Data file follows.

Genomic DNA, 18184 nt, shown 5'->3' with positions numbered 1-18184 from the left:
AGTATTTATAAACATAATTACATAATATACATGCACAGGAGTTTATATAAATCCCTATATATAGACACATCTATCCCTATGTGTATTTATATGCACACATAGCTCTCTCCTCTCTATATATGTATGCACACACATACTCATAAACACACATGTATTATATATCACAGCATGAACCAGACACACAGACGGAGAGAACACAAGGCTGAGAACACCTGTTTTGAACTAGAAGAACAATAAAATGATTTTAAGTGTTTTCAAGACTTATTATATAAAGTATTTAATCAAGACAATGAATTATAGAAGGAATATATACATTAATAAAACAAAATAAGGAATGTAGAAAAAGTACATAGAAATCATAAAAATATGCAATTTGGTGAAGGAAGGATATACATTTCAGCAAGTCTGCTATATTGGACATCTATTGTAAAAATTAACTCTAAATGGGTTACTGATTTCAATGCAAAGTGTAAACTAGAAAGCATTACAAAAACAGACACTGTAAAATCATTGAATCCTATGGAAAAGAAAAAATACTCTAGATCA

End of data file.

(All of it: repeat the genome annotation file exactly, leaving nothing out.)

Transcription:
Genomic DNA, 18184 nt, shown 5'->3' with positions numbered 1-18184 from the left:
AGTATTTATAAACATAATTACATAATATACATGCACAGGAGTTTATATAAATCCCTATATATAGACACATCTATCCCTATGTGTATTTATATGCACACATAGCTCTCTCCTCTCTATATATGTATGCACACACATACTCATAAACACACATGTATTATATATCACAGCATGAACCAGACACACAGACGGAGAGAACACAAGGCTGAGAACACCTGTTTTGAACTAGAAGAACAATAAAATGATTTTAAGTGTTTTCAAGACTTATTATATAAAGTATTTAATCAAGACAATGAATTATAGAAGGAATATATACATTAATAAAACAAAATAAGGAATGTAGAAAAAGTACATAGAAATCATAAAAATATGCAATTTGGTGAAGGAAGGATATACATTTCAGCAAGTCTGCTATATTGGACATCTATTGTAAAAATTAACTCTAAATGGGTTACTGATTTCAATGCAAAGTGTAAACTAGAAAGCATTACAAAAACAGACACTGTAAAATCATTGAATCCTATGGAAAAGAAAAAATACTCTAGATCA